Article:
Roger Federer, Tom Brady and the Agony of Defeat

July 21, 2019

4 min read


Why the cliché is true: it's not whether you win or lose, it's how you play the game.

Almost 38 years old, Roger Federer was a point away from winning his ninth Wimbledon title.

His wife Mirka had her head down, she couldn’t bear to watch it unfold.

On his sharp serve, he had two chances to win the match.

Tennis history was in the making.

Taking down Rafael Nadal and Novak Djokovic back-to-back in the same major tournament had only been done one previous time…

Being the oldest male tennis player to ever win one of the 4 major tournaments…

And then suddenly it wasn’t. Two points squandered in a matter of seconds and likely the match as well.

It took another 45 minutes, but ultimately Roger Federer fell short in the incredible marathon that was the 2019 Wimbledon final.

I happened to be visiting my son at his summer camp in Pennsylvania and caught parts of the final set outside the canteen.

Every spectator standing there was rooting for Federer, as was apparently everyone in the stadium, minus the relatives of Novak Djokovic.

To add insult to injury, this was the third time that Federer was a point away from eliminating Djokovic in a major tournament and couldn’t seal the deal.

Federer isn’t the only legend to fall short numerous times. Tom Brady is a six-time Super Bowl champion. He is considered the G.O.A.T., the greatest of all time.

But the line between G.O.A.T. and being a “goat” is razor thin.

In Super Bowl 50 in 2017, the Atlanta Falcons had to make just one of about 15 different plays and they would be champions. They shockingly missed their myriad opportunities. Brady had an astonishing victory.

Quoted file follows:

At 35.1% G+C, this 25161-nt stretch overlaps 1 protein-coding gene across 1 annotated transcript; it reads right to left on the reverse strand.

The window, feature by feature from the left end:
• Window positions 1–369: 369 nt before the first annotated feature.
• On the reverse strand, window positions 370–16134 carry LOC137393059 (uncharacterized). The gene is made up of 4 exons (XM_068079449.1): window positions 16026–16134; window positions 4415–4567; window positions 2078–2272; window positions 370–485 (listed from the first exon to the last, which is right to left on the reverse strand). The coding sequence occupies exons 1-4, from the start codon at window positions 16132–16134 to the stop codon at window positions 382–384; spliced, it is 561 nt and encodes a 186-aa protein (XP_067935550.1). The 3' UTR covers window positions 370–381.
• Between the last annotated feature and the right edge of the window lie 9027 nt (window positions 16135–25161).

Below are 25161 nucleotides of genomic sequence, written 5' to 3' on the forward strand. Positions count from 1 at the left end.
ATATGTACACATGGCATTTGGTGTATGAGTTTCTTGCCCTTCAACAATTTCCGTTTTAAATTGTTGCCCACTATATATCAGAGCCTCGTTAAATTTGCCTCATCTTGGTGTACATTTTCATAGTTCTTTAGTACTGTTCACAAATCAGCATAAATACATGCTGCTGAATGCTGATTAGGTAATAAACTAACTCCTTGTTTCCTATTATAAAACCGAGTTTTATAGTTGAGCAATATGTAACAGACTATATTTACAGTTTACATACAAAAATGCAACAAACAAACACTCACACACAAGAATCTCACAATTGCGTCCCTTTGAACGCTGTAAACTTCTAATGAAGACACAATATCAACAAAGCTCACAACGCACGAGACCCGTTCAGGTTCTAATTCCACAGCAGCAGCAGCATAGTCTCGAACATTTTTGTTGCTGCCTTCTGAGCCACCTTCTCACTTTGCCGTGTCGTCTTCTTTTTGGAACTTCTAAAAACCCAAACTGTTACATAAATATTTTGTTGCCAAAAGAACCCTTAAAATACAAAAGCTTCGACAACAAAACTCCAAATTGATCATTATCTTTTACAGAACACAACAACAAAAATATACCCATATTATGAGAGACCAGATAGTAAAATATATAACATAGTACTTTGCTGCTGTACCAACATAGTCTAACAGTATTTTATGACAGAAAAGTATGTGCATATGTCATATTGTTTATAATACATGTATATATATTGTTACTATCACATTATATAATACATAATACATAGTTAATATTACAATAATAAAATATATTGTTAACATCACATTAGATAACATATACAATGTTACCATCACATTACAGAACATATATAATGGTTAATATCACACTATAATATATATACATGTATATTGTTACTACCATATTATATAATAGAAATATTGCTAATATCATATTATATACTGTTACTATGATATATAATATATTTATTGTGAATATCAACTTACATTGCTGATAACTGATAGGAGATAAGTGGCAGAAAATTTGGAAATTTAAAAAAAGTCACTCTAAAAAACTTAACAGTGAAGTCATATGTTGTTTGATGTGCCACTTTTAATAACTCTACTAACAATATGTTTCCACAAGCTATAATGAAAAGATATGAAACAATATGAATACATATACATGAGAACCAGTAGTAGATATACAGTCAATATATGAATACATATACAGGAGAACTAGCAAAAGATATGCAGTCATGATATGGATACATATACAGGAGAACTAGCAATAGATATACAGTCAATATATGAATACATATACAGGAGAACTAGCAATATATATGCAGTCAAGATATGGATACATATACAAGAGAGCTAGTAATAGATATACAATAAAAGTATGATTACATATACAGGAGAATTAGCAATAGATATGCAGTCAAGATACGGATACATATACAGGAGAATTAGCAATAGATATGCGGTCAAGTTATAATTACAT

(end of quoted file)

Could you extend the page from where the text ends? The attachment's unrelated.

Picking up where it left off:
But what many people forget is that Tom Brady had a ten-year drought from winning Super Bowls. From 2004 to 2014, the Patriots lost two super bowls and missed the game numerous other times.

In one of those seasons, 2007, the Patriots were attempting to complete a perfect season. They were about 50 seconds short of accomplishing that feat.

A feat not accomplished since the 1972 Miami Dolphins.

After the heart-breaking loss, the only one of their great season, many assumed Brady would never win another Super Bowl.

He has already won three more and counting.

How did Tom Brady rebound from such droughts and shattering loses in his career?

How does Roger Federer pick up the pieces and over come such a monumental disappointment?

King Solomon sheds some light: “The righteous fall seven times, then they rise up again” (Proverbs 24:16).

Many assume the verse to be saying that the rising up is disconnected from the falling down. But Rabbi Yitzchak Hutner (1906-1980) explained in a letter to a struggling student that it is specifically because of the various shortcomings and failures that a person rises up and ultimately succeeds.

Albeit painful, losing enables a person to recalibrate. It enables them to explore the process and reconnect with their deeper motivations in the pursuit.

The wisdom gained from previous attempts can often be the difference in moving forward, especially when one had been so close to the desired result.

Being able to leverage past experience and having been in ‘the moment’ previously can help calm a person should the moment arise again.

Judaism places the primary focus in the toil and the process of growth, not the result.

The Jewish perspective is that our task is maximum effort – that is fully in our realm of choice; only then does God pave the way to success. But the actual result is ultimately out of our control.

It is not our effort that leads directly to the success; rather the effort is a pre-requisite for motivating God to shower us with success, apart and distinct from our effort.

We focus on doing our part and then trust God with the results.

Roger Federer intuited this in his post-match interview by saying he gave it everything he had and therefore was okay in defeat. He realized that the results were actually beyond his grasp. In the arena of effort, he was a huge success.

Federer owns the record for the most Wimbledon titles.

He also owns the two most devastating loses at Wimbledon, one to his rival Rafael Nadal in 2008 and now to his other rival Novak Djokovic in 2019.

But according to Judaism's measuring stick, Federer has a perfect record.

Next Steps